By Samantha Kuplicki, MSN, APRN-CNS, AGCNS-BC, CWCN-AP, CWS, RNFA
Should pain management interventions be put in place before debriding a venous ulcer?
Without question, yes. Any comprehensive wound treatment plan must include a thorough pain...
By Martin D. Vera LVN, CWS
Part 1 in a series discussing the etiology, assessment and management of atypical wounds.
As devoted clinicians to the field of wound management we take a responsibility to educate ourselves and others about wound etiologies and characteristics, as well as management of barriers to achieve positive outcomes. We spend a great deal of our careers learning about the most common offenders, such as pressure injuries, diabetic foot ulcers, venous stasis ulcers, arterial wounds, amputations, and traumatic wounds, to name a few. However, as our careers unfold we are faced with extra challenges, and atypical wounds are among them.
An atypical wound, also known as a wound of unknown etiology, is caused by a disease or condition that doesn’t cause a wound typically. Inflammatory diseases, infections, chronic illnesses, malignancies, or genetic disorders are examples of diseases that may result in the appearance of a wound. Atypical wounds can also arise from rare causes and usually share uncommon characteristics. In this two-part blog series, I discuss a few atypical wounds, to give you a view of this parallel universe.
pyoderma gangrenosum is an uncommon, non-infectious autoimmune disorder that is associated with inflammatory diseases such as ulcerative colitis, Crohn’s disease, various arthritides, hepatitis, myeloma, and systemic lupus erythematosus, among other inflammatory conditions. The condition starts as small, painful papule, pustule, or nodule with an erythematous base. As lesions grow, ulcerative necrosis develops. Other characteristics include more common occurrence in middle-aged women and ulcerations that may develop into multiple, well-defined wounds encompassing large areas of the body. These wounds have violaceous borders with surrounding erythema and pain.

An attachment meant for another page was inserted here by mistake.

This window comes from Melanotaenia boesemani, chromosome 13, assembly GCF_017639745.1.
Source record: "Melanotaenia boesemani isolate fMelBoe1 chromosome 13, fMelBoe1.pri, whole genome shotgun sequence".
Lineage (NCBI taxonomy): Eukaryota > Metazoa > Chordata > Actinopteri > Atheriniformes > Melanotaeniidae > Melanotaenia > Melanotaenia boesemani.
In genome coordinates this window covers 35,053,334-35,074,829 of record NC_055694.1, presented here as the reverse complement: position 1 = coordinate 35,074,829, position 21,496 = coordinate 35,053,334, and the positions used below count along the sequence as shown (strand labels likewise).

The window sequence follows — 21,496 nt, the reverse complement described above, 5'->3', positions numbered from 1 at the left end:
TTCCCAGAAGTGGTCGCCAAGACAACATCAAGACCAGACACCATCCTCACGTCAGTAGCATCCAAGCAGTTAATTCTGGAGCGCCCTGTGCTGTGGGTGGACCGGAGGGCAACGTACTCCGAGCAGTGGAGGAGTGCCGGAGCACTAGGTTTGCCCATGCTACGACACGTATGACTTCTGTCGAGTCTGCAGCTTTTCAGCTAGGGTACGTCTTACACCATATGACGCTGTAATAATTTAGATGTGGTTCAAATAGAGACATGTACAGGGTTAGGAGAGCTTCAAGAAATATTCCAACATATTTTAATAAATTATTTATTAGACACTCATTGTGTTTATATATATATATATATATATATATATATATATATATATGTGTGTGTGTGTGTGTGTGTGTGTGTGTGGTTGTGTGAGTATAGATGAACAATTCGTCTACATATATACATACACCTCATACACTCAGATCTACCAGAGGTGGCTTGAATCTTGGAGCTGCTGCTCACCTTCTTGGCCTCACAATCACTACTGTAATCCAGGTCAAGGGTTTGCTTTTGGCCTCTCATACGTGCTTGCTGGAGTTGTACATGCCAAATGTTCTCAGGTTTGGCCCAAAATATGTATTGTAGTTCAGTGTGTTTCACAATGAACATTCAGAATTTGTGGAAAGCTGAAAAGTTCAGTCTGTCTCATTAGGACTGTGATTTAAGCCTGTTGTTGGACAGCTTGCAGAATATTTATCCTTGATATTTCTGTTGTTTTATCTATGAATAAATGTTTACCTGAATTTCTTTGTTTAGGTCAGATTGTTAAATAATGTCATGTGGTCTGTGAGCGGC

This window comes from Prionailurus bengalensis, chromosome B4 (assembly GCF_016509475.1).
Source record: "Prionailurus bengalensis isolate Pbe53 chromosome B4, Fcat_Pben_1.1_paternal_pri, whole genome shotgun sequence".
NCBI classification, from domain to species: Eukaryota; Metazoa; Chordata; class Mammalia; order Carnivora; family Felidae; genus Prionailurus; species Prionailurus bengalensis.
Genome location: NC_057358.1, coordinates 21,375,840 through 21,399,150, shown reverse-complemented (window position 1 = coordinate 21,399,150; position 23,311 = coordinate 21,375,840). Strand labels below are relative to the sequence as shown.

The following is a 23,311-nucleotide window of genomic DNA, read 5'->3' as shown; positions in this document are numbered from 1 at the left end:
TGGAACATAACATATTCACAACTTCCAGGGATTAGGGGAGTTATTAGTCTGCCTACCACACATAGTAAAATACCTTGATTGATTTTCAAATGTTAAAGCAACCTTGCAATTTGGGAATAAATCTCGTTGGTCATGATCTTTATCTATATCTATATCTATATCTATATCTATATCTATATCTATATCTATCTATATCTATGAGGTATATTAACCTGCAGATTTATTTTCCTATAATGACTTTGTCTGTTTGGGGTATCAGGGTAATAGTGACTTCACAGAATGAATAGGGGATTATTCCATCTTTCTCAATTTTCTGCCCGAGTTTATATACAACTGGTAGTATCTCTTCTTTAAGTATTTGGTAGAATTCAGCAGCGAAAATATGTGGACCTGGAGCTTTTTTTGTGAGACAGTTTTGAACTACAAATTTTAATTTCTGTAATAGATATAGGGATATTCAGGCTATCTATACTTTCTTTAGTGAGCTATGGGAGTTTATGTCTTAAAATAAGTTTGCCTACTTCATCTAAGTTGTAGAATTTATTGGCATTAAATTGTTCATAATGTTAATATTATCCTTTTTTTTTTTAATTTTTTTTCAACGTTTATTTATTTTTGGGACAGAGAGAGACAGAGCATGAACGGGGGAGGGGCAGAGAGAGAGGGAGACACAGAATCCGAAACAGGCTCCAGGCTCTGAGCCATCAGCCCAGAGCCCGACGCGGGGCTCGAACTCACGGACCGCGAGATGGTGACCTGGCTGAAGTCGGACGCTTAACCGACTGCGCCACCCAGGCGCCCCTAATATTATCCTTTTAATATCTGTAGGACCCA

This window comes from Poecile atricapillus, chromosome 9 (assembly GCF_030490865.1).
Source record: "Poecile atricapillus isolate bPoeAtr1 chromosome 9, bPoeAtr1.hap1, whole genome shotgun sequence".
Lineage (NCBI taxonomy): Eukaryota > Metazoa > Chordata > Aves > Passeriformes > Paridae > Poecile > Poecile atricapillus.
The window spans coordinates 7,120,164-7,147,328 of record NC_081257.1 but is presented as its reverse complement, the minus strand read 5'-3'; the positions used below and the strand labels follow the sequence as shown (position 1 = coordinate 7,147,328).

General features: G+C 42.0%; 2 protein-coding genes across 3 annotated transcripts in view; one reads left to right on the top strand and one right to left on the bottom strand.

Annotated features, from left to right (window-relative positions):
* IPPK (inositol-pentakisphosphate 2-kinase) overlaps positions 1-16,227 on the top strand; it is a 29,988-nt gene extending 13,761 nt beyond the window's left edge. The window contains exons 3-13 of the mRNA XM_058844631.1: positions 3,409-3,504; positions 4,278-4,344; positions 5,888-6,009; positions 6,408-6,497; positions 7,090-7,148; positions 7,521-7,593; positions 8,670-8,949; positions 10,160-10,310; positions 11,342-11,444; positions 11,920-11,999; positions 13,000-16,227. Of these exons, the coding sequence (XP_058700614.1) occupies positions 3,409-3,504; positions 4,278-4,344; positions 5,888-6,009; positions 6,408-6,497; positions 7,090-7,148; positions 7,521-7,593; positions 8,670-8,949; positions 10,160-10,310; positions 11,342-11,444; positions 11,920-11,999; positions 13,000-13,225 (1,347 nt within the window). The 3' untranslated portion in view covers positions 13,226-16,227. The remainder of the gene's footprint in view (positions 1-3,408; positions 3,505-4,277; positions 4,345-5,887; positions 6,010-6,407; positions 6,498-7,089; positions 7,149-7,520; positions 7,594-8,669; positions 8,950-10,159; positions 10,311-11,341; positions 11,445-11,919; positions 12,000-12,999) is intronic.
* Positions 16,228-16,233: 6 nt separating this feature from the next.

Treatment of pyoderma gangrenosum involves topical wound care with use of topical steroids, protective dressings, and even local antimicrobial agents, to name a few options. This type of wound requires a biopsy for proper identification. Debridement of these wounds is contraindicated because they may worsen, particularly over the area debrided, a condition referred to as “pathergy.” A systemic approach to management includes steroids, immunosuppressants, tacrolimus, and antimicrobials. Once the condition is stabilized with immunosuppressant therapy, cellular and tissue-based products and even split-thickness grafts may be considered.
Calciphylaxis is a condition that is associated with high calcium phosphate levels, leading to vascular calcification of small arteries at the tunica media of the vessel and ultimately necrosis of the affected tissue. This disorder is common in individuals with end-stage renal disease and hyperparathyroidism. Calciphylaxis wounds do not have a specific location, and affected areas include fingers, toes, tongue, peri areas, and torso. Characteristics include irregularly shaped vesicles, beginning as light violet or purple mottling, evolving into patches or plaques of necrosis, and usually becoming full-thickness wounds.